Would it be possible to change the default environment to something like Cinnamon? Or to a window manager like openbox or awesomewm?

  • Looking at my and @cksum different answers suggests that the question is not clear and you need to explain how you want to use the desktop and window managers
    – mmmmmm
    Dec 16 '13 at 22:16

Yes. Reference the XQuartz Project, which is developing an OS X friendly version of Xorg: http://xquartz.macosforge.org/trac/wiki

Awesome WM has been successfully installed by at least this user: http://permalink.gmane.org/gmane.comp.window-managers.awesome/7939

They go on to list a step by step. Your mileage may vary, but it looks like it is possible to replace the default:

Once Xquartz was installed, set the following prefences:

 CHECK option key sends alt instead of mode_switch
 UNCHECK enable key equivelants

I installed the following ports from macports

 port install awesome
 port install xmodmap
 port install xev
 port install rxvt-unicode

Then, I made the following configuration file changes to get it configured with the X server. B


  cd /Users/≤username>
 xmodmap .Xmodmap
 exec /opt/local/bin/awesome


 remove mod1 = Alt_L
 add mod4 = Alt_L

Now, create an rc.lua file based on the stock version from macports, and make a few changes to set the keys up

 mkdir -p ~/.config/awesome
 cp /opt/local/etc/xdg/awesome/rc.lua ~/.config/awesome

Making it more Mac-like

Define the commandkey as a variable.  Also set urxvt-unicode as

the default terminal:

    commandkey = "mod2"
    terminal = "/opt/local/bin/urxvt"

Command-W to close a window, like the default MacOS shortcut

    awful.key({ commandkey }, "w", function (c) c:kill() end)

Fixing the Tag navigation

The Mod4 + N key combination doesn't actually send you to tag N
using the default rc.lua.  You must add the following

    tagkeys = { "1", "2", "3", "4", "5", "6", "7", "8", "9" }

and then change

    "#" .. i,


In the section where the awful.keys() functions switch tags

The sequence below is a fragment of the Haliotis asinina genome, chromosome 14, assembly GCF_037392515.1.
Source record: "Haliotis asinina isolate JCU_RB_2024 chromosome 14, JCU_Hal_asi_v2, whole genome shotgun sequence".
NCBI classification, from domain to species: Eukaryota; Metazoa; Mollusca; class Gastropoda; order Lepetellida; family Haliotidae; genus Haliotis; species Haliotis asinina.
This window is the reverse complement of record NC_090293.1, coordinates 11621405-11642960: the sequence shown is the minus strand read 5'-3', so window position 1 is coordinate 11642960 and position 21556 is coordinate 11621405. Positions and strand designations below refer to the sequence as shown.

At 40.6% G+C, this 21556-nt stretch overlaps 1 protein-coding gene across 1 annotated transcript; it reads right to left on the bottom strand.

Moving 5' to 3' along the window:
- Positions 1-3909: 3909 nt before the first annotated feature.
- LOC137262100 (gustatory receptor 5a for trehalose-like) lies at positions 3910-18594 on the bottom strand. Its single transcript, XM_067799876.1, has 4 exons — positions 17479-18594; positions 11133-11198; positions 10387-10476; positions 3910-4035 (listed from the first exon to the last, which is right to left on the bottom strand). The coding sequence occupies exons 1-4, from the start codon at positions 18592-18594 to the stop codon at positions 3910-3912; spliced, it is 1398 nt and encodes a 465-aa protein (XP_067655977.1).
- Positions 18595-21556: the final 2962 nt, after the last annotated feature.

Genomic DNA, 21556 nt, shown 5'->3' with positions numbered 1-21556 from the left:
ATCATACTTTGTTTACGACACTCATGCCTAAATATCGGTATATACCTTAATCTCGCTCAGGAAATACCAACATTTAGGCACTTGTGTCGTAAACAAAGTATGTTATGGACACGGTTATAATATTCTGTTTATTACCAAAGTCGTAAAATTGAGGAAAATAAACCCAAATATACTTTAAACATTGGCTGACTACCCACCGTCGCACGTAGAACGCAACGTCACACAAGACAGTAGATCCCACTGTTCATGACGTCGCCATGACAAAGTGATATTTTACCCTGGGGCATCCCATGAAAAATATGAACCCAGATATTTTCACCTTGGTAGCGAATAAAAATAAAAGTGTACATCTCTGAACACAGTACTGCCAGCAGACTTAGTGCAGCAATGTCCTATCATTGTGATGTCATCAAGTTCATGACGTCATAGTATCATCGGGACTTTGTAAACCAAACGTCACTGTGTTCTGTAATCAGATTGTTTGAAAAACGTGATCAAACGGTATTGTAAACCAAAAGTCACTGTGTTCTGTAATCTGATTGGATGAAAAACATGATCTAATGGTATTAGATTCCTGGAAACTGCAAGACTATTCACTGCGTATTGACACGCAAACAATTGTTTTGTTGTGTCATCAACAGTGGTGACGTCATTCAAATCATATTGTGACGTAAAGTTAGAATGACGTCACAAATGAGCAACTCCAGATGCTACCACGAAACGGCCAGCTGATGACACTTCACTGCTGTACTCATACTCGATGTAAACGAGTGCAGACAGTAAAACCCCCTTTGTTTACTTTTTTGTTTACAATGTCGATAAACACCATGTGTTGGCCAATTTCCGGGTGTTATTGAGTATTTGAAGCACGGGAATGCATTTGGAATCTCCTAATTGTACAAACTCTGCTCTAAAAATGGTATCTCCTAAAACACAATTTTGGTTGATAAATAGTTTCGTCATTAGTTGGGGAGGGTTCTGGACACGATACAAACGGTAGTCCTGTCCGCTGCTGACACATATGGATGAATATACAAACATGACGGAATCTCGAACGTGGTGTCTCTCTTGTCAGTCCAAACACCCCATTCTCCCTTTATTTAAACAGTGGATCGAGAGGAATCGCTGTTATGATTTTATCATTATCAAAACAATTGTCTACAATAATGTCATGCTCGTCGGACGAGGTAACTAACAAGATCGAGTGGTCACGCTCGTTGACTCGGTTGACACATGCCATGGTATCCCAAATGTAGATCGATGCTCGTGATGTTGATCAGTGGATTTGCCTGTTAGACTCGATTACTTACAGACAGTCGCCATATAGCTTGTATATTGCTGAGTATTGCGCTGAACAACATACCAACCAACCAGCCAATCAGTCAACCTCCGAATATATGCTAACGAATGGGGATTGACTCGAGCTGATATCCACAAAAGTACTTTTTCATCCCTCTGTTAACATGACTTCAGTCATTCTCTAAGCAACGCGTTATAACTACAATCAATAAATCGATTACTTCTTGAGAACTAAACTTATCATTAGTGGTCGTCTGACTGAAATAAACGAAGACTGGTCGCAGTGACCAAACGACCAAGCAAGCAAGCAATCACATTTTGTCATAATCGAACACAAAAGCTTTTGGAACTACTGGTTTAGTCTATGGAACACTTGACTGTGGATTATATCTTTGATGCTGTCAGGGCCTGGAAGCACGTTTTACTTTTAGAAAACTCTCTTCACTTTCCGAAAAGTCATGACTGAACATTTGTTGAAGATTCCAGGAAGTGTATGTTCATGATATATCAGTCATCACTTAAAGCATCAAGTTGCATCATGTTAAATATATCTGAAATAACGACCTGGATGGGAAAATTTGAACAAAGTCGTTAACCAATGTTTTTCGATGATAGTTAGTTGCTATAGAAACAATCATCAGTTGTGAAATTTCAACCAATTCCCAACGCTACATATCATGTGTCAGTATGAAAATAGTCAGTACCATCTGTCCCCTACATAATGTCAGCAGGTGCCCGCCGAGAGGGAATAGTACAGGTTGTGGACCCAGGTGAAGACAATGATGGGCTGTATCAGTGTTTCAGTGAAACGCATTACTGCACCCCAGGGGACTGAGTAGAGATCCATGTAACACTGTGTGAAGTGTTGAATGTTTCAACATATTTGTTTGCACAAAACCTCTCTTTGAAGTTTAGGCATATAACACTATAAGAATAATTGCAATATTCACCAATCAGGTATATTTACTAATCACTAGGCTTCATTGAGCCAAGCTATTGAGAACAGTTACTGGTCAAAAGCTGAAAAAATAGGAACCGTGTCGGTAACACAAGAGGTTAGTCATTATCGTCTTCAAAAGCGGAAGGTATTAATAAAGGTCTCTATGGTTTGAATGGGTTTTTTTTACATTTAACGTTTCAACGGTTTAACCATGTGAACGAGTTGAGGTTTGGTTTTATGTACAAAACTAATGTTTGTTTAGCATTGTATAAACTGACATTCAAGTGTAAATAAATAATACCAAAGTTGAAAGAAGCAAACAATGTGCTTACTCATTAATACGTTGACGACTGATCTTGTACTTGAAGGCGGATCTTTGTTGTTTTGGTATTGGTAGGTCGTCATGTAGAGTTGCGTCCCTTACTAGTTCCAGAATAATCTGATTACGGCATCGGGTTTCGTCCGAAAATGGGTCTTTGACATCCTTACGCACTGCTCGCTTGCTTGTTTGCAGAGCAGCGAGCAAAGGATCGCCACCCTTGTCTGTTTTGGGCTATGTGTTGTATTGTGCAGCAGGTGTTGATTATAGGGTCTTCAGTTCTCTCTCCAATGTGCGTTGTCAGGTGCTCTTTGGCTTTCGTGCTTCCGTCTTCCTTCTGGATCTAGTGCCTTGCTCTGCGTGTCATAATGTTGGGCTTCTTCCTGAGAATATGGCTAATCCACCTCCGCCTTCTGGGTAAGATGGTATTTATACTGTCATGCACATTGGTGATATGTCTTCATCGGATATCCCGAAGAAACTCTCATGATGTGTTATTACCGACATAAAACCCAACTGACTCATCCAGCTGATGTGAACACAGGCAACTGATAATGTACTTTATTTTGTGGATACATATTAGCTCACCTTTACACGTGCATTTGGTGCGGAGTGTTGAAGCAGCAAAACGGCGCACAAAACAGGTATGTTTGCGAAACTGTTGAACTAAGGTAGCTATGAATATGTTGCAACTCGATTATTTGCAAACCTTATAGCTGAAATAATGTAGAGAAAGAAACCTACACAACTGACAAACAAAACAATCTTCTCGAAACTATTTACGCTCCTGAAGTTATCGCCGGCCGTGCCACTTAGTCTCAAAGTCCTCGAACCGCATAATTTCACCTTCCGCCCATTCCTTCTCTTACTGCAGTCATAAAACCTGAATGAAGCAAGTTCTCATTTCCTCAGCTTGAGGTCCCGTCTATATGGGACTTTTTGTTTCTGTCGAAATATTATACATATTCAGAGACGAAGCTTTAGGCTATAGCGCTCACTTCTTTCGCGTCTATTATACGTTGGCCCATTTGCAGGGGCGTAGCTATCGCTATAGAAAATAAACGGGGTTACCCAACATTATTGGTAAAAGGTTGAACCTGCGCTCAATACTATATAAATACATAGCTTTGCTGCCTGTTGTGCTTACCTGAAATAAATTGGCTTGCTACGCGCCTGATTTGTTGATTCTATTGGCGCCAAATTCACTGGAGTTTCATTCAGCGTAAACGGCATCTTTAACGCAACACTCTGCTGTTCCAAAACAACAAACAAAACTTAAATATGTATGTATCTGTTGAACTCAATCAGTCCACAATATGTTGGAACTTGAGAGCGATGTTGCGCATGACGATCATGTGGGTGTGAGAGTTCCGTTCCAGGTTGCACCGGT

There are still some quirks with this setup, but overall I find it better than having to resize and place terminal windows by hand.


the answer to all the suggestions you have made is basically no.

This is these are X11 based desktops or window managers. OSX does not use X11 as its main desktop. It uses is called Aqua to manage the desktop (I can't find the Apple doc that describes this - a newer one is here which describes the Cocoa application layer.

The term Aqua refers to the overall appearance and behavior of OS X. The Aqua look and feel is characterized by consistent, user-friendly behaviors combined with a masterful use of layout, color, and texture. Although much of the Aqua look and feel comes for free when you use Cocoa technologies to develop your app, there are still many steps you should take to distinguish your app from the competition. To create a beautiful, compelling app that users will love, be sure to follow the guidance provided in OS X Human Interface Guidelines.

You can run X11 applications on OSX using the normal OSX desktop but it will do the window management. I think you can run X11 on a background and so can use an X11 window manage to manage X11 windows but not anyones written to Apple's GUI APIs. (I think you can also boot OSX to a console (you are then just running Darwin) and then run X11 as the only graphics the you can use the environment you mentioned but again no apps using Apple's GUI APIs)

  • 1
    Aqua is the visual theme, not the default window manager. Quartz Compositor is the actual display server/window manager used by OS X.
    – user10355
    Dec 17 '13 at 4:45

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